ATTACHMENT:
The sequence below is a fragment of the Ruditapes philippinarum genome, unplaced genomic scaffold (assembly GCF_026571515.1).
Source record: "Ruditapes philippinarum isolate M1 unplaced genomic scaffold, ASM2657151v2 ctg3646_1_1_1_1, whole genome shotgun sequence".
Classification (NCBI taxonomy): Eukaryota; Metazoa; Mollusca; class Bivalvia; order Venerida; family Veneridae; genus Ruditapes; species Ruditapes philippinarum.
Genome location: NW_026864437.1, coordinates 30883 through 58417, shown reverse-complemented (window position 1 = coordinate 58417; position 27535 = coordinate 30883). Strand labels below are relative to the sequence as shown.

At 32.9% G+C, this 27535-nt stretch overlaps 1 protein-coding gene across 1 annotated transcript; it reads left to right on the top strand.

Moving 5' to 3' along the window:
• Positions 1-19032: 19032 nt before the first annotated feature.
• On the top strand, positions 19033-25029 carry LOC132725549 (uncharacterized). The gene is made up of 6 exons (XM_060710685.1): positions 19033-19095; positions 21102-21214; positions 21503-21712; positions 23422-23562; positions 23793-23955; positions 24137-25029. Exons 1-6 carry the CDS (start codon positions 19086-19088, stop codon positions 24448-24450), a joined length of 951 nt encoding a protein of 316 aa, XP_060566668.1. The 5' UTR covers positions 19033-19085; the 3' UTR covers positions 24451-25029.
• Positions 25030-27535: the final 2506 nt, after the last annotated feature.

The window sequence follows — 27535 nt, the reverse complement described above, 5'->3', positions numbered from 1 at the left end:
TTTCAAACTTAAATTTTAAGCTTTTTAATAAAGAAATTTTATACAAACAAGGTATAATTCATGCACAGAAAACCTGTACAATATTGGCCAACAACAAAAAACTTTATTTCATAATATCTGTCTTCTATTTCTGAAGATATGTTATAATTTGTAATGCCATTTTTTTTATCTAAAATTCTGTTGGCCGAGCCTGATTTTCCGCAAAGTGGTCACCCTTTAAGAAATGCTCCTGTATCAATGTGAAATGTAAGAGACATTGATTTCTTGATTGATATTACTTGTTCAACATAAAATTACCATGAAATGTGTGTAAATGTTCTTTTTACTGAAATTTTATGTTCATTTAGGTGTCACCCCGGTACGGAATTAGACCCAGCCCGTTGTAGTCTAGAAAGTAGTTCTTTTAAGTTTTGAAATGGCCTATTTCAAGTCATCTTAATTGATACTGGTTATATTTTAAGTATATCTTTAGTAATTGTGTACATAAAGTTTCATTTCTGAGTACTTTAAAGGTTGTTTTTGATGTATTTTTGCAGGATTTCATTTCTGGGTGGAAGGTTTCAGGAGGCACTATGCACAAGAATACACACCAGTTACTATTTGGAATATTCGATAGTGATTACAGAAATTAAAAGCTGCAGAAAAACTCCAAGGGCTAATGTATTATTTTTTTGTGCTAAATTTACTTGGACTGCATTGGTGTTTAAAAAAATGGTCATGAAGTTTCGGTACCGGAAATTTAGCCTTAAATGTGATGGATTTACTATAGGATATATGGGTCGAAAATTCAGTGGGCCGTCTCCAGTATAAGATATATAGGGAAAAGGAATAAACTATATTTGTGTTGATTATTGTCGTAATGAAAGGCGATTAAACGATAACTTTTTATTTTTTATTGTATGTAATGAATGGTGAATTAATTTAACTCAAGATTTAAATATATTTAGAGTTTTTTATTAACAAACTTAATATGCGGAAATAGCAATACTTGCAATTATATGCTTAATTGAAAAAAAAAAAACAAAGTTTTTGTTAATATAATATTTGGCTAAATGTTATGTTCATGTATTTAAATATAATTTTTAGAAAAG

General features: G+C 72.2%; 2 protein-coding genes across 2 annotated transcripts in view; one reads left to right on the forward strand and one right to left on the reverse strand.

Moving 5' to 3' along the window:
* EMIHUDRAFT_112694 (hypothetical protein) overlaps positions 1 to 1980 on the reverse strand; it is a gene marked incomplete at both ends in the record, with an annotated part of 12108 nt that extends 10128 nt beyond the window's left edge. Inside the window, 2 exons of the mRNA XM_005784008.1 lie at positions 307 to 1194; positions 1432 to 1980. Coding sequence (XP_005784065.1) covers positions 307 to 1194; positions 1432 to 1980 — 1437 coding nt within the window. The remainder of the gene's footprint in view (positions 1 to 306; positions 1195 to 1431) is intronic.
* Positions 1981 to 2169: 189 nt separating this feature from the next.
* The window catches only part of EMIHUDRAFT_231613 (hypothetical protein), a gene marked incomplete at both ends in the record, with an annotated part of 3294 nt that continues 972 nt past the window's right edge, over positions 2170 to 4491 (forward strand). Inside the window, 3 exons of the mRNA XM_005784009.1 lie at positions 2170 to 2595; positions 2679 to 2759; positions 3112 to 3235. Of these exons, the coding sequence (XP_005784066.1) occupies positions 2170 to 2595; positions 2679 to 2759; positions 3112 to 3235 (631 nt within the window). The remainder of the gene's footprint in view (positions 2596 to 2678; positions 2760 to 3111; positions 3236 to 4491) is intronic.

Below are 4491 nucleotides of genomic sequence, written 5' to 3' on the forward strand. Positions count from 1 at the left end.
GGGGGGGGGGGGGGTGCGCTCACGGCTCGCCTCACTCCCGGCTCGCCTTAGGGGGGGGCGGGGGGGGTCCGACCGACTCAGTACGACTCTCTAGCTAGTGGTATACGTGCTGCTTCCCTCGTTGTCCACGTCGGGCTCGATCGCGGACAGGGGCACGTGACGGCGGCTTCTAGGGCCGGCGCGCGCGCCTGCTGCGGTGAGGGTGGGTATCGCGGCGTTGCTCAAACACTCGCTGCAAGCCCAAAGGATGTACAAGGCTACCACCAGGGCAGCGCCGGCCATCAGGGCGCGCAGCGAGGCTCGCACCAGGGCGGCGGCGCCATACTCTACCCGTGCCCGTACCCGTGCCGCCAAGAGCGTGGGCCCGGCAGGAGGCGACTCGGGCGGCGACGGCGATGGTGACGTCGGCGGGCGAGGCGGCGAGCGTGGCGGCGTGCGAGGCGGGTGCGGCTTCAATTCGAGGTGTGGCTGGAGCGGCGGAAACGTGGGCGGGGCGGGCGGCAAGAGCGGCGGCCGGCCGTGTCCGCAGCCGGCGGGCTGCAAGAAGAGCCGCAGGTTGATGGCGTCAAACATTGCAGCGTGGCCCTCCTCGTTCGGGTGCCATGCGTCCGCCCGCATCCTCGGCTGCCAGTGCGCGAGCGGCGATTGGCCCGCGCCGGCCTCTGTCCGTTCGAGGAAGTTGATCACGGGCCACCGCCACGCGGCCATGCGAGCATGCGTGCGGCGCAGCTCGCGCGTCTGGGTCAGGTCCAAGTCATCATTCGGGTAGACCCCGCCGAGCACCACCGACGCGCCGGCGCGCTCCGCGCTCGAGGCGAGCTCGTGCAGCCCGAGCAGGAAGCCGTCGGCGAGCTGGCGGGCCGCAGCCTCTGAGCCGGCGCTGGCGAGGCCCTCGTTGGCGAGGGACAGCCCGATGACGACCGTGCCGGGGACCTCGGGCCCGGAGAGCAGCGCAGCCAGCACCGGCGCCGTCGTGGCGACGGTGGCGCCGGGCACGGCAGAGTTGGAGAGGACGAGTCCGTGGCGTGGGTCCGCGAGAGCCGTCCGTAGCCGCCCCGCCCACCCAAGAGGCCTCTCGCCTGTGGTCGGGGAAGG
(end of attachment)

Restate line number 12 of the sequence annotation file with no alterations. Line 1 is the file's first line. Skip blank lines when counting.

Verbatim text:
General features: G+C 72.2%; 2 protein-coding genes across 2 annotated transcripts in view; one reads left to right on the forward strand and one right to left on the reverse strand.